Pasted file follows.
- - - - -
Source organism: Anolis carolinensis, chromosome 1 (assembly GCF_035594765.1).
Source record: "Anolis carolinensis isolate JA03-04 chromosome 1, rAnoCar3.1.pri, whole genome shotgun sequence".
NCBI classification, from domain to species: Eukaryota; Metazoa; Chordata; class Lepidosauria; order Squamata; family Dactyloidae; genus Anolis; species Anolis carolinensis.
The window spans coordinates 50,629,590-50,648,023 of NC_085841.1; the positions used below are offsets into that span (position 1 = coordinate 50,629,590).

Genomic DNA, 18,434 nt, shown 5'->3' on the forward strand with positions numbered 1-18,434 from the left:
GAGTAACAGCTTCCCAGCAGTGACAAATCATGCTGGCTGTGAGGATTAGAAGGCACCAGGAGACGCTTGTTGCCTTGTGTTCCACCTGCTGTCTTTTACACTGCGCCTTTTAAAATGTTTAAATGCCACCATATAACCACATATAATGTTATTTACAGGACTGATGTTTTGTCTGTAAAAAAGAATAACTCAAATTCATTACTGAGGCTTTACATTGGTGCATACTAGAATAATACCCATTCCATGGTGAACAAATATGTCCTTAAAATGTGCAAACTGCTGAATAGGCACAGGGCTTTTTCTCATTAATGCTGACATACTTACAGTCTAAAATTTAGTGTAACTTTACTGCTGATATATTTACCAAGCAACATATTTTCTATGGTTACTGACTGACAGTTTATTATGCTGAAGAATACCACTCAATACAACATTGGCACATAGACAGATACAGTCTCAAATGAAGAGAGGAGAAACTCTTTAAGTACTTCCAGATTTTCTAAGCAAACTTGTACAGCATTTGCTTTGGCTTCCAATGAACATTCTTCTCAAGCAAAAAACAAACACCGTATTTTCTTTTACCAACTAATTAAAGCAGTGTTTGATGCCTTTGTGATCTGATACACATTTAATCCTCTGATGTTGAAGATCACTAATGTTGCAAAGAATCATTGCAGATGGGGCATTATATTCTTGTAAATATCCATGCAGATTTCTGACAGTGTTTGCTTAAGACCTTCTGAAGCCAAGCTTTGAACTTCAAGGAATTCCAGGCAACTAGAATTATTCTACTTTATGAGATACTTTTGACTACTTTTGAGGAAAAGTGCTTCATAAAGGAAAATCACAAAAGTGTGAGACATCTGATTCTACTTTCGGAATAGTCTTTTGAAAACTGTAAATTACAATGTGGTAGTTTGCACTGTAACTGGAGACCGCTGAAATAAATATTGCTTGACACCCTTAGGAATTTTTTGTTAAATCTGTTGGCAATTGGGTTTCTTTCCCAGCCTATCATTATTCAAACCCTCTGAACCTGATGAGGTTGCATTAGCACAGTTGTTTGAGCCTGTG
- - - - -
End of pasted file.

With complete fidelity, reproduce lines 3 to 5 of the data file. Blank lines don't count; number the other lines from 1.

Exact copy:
NCBI classification, from domain to species: Eukaryota; Metazoa; Chordata; class Lepidosauria; order Squamata; family Dactyloidae; genus Anolis; species Anolis carolinensis.
The window spans coordinates 50,629,590-50,648,023 of NC_085841.1; the positions used below are offsets into that span (position 1 = coordinate 50,629,590).

Genomic DNA, 18,434 nt, shown 5'->3' on the forward strand with positions numbered 1-18,434 from the left: